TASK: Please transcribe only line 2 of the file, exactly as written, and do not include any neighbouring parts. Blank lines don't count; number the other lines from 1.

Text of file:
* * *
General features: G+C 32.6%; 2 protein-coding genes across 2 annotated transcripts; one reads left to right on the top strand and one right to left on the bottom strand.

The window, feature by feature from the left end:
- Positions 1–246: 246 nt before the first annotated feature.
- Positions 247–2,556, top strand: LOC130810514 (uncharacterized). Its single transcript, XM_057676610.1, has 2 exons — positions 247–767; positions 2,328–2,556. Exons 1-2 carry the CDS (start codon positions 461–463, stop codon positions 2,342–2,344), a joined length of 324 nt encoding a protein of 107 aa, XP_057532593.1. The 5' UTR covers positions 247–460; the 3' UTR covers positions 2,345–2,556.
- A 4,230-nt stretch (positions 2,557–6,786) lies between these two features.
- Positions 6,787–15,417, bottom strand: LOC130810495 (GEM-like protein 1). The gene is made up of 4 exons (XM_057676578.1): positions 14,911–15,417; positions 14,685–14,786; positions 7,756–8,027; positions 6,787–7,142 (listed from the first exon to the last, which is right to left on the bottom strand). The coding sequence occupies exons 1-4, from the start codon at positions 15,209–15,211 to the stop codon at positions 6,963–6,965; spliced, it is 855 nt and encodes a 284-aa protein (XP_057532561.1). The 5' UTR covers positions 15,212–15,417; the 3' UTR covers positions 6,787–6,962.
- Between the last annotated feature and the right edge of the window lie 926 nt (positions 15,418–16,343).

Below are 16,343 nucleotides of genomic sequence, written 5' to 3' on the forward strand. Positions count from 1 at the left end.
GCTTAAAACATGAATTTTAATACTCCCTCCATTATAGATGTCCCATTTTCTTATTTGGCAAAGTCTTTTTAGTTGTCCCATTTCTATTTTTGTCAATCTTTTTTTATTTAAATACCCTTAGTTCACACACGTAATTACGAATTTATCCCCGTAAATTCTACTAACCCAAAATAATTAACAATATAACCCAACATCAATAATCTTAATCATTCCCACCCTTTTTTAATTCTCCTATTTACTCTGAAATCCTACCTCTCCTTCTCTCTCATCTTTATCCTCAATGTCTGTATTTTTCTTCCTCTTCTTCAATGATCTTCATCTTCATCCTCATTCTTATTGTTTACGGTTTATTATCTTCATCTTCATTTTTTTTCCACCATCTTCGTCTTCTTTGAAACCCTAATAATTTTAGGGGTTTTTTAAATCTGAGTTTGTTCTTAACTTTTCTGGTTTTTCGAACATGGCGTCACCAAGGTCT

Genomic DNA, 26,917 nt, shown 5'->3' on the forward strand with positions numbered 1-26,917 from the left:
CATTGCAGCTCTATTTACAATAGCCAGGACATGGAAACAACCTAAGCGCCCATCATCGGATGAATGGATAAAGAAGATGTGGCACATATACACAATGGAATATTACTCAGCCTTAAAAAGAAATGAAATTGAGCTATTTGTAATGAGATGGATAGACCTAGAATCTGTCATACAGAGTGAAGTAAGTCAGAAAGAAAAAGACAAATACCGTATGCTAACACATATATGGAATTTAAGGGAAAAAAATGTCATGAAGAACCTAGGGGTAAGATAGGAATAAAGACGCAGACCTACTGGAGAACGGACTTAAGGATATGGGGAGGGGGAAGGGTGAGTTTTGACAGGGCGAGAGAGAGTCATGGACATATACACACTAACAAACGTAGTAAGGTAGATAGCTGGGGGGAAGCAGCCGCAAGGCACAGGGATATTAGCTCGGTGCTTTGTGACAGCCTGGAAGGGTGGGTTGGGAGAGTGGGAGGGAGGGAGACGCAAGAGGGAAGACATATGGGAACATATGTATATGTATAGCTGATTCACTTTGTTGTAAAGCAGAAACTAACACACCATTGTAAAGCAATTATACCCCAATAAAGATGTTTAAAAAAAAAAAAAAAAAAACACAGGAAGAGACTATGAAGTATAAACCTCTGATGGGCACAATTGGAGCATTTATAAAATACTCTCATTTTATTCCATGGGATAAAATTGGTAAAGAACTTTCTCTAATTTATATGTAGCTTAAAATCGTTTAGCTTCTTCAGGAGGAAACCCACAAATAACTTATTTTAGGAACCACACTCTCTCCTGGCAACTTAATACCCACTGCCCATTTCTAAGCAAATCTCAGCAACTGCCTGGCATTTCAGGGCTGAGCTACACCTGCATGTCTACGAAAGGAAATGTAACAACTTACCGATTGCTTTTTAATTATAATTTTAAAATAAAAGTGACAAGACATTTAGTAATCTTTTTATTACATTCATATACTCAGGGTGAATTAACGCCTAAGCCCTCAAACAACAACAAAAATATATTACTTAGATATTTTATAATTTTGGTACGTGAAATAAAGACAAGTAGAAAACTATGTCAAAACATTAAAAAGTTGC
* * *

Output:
The window, feature by feature from the left end: